4. 3-stage plan: In stage 1, find early/obvious win, halts slide, helps motivation. In stage 2, invest behind new positioning/new plan, focused decisions, take risks. In stage 3, make adjustments to plan, build innovation behind new ideas that fit plan. Barbie started talking about the plan a year ago, listening to consumers and preparing for the big launch. So far, they’ve stemmed the decline, but now they need to build a plan for the next 3-5 years that grows this business.
  5. Motivating a demotivated team: Losing can be contagious to a culture/team. Recognize wins to fuel performance driven culture. People on the team needed new leadership and needed room to take chances with this iconic brand.

This type of thinking can be found in our Beloved Brands and B2B Brands playbooks

Learn to think, define, plan, execute and analyze your brand

  • You will find strategic thinking models and examples for each of the four strategic thinking methods, looking at core strength, competitive, consumer, and situational strategies. 
  • To define the brand, I will provide a tool for writing a brand positioning statement as well as a consumer profile and a consumer benefits ladder. I have created lists of potential functional and emotional benefits to kickstart your thinking on brand positioning. We explore the step-by-step process to come up with your brand idea and bring it all together with a tool for writing the ideal brand concept. 
  • For brand plans, I provide formats for a long-range brand strategy roadmap and the annual brand plan with definitions for each planning element. From there, I show how to build a brand execution plan that includes the creative brief, innovation process, and sales plan. I provide tools for how to create a brand calendar, and specific project plans. 
  • To grow your brand, I show how to make smart decisions on marketing execution around creative advertising and media choices. 
  • When it comes time for marketing analytics, I provide all the analytical tools you need to write a deep-dive business review, looking at the marketplace, consumer, channels, competitors and the brand. Write everything so that it is easy to follow and implement for your brand.

You will learn everything you need to know so you can run your brand. My brand promise is to help make you smarter so you can realize your full potential.

You can find Beloved Brands and B2B Brands on Amazon, Rakuten Kobo or Apple Books

New Axe ad campaign trying to be the “Dove” brand for young men

Posted on Posted in How to Guide for Marketers

71hRmSv1NvL._SL1500_The Axe consumer has grown up and now Axe wants to grow up with that consumer. When my son was 13, he started using the Axe brand. One day, I was walking past him and he asked if I wanted a spray.  I said “No, I don’t want to smell like a 13-year-old”. My son is now in University now and uses “The One” by Dolce and Gabana. Even he doesn’t want to smell like a 13-year-old. And now, Axe is showing they no longer want to be the brand for 13-year-olds. They want to grow up.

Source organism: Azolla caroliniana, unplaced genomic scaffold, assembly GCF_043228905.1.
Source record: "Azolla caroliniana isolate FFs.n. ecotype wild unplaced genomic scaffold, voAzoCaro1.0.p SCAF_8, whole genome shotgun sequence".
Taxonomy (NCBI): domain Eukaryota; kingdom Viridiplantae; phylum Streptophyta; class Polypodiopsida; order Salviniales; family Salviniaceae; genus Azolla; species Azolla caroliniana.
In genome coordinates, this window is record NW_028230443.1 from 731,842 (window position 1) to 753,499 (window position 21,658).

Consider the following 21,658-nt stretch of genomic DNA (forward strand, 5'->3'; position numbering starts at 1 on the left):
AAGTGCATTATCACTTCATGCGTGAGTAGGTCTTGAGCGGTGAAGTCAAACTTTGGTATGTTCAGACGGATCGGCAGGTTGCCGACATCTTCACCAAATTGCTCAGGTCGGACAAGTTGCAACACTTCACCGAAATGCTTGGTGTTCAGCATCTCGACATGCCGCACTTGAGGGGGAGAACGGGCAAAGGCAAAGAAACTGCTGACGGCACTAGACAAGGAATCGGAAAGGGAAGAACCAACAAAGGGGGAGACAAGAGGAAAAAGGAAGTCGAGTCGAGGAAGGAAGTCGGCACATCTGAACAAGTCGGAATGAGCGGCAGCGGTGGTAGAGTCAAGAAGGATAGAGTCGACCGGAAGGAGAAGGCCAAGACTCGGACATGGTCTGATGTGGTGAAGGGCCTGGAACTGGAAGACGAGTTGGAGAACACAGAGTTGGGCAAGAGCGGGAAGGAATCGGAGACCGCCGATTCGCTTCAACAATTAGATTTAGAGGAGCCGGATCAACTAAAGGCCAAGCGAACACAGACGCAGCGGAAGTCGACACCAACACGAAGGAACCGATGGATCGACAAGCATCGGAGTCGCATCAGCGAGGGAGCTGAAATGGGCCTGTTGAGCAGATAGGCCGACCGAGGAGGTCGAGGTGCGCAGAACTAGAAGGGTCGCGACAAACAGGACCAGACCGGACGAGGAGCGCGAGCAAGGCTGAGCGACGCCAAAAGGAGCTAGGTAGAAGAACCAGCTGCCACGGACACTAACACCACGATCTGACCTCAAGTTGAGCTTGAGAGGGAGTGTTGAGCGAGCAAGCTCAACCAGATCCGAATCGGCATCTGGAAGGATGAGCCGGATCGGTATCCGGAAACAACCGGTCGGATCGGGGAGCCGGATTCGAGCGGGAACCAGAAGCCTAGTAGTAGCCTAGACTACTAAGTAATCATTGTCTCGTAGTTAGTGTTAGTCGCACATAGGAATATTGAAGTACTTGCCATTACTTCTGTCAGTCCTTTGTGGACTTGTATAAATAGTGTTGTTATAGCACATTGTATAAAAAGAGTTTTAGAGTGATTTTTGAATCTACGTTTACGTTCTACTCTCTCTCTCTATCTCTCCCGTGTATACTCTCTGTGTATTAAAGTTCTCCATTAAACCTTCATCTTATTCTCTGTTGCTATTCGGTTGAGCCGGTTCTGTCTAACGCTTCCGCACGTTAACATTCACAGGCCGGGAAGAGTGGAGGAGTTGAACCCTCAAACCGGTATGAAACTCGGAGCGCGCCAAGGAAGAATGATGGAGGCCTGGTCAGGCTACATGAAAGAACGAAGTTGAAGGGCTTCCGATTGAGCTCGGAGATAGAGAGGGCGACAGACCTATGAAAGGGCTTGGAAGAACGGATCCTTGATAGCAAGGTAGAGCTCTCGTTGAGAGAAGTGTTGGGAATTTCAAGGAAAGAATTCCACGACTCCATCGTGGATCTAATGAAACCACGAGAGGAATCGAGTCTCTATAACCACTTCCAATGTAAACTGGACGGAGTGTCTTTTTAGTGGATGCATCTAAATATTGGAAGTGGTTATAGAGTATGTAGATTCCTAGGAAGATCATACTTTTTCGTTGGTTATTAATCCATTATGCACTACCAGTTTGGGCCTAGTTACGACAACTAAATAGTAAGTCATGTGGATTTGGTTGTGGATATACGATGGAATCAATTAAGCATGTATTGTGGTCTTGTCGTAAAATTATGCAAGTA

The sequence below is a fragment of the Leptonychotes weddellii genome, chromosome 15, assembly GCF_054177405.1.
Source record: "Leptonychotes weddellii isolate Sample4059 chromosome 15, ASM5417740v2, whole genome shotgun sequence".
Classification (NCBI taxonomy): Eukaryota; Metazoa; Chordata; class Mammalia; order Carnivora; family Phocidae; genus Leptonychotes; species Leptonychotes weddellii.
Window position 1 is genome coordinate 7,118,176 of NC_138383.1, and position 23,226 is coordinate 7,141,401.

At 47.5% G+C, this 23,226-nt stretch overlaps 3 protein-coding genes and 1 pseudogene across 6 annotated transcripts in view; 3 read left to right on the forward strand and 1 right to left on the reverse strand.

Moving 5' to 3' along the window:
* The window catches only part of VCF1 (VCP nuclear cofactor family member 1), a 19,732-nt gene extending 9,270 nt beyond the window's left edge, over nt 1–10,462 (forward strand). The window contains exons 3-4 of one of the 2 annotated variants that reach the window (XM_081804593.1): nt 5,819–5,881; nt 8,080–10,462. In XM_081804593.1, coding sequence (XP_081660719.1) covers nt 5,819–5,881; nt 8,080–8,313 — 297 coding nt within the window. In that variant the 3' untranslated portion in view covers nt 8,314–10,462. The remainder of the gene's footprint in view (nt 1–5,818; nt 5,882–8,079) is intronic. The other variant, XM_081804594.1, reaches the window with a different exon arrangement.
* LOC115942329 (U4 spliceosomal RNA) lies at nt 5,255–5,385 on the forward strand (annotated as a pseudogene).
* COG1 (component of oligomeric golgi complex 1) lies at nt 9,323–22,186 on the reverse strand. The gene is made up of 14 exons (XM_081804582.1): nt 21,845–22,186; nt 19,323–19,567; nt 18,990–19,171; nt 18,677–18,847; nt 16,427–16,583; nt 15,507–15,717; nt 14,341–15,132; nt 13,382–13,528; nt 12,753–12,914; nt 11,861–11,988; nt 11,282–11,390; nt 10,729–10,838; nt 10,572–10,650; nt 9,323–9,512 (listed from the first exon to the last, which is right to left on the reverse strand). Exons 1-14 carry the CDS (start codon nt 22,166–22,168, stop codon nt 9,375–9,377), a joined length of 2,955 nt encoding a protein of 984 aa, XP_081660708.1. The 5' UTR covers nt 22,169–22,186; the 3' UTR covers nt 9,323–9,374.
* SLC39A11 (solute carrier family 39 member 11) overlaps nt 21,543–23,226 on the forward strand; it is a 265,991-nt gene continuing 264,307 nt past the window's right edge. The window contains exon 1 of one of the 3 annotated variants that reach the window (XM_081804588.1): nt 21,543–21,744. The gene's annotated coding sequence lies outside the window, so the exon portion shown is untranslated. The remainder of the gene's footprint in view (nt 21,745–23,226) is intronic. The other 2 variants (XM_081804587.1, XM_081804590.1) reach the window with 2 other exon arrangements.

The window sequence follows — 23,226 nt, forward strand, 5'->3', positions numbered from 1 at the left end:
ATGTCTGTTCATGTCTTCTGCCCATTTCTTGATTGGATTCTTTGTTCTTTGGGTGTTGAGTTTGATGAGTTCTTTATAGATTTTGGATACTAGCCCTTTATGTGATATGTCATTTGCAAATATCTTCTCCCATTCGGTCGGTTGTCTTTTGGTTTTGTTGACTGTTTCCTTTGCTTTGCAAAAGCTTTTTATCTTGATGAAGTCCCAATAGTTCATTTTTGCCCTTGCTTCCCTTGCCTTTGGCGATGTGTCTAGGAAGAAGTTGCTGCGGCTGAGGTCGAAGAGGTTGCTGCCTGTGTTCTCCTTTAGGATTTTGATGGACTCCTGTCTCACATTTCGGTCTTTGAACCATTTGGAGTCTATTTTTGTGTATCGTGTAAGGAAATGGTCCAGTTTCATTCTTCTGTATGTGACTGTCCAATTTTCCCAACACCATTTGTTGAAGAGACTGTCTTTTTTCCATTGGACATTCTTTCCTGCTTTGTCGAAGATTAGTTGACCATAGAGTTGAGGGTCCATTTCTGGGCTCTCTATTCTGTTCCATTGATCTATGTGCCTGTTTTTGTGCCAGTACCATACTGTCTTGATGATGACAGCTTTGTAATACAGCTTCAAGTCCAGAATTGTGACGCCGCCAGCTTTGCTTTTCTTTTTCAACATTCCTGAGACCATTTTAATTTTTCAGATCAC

Axe has released an Ad campaign that feels a bit like Dove’s “Real Beauty” campaign. (Axe and Dove are both owned by Unilever) Unilever does a fantastic job in bringing consumer insights into their work. “Masculinity today is going through seismic changes. More than ever, guys are rejecting rigid male stereotypes,” says Matthew McCarthy, senior director of Axe and men’s grooming at Unilever. “We’ve been part of guys’ lives for decades, and Axe champions real guys and the unique traits that make them attractive to the world around them. In recent years, Internet searches by men on hair tips eclipsed female in volume. Men are curious about experimenting and trying different things and are spending more time in front of the mirror. It’s much more acceptable.”

The new Axe message is “you don’t have to be perfect, just be your best self”. The ad shows various iterations of the new modern man from brainiacs to one with a big nose, from protestors to dancing in heels or dancing in a wheel chair. Whoever you are, Axe wants you to feel good about yourself and “Find your magic”. 

The challenge for Axe is that it will take time to transform. They will have to stand by their convictions should sales slip. The Axe brand did such a great job in creating that edgy, hilarious, egomaniac, sexy teenage male positioning, the reputation of Axe is deeply engrained in our minds. Here’s the type of Ad we are normally used to seeing from Axe.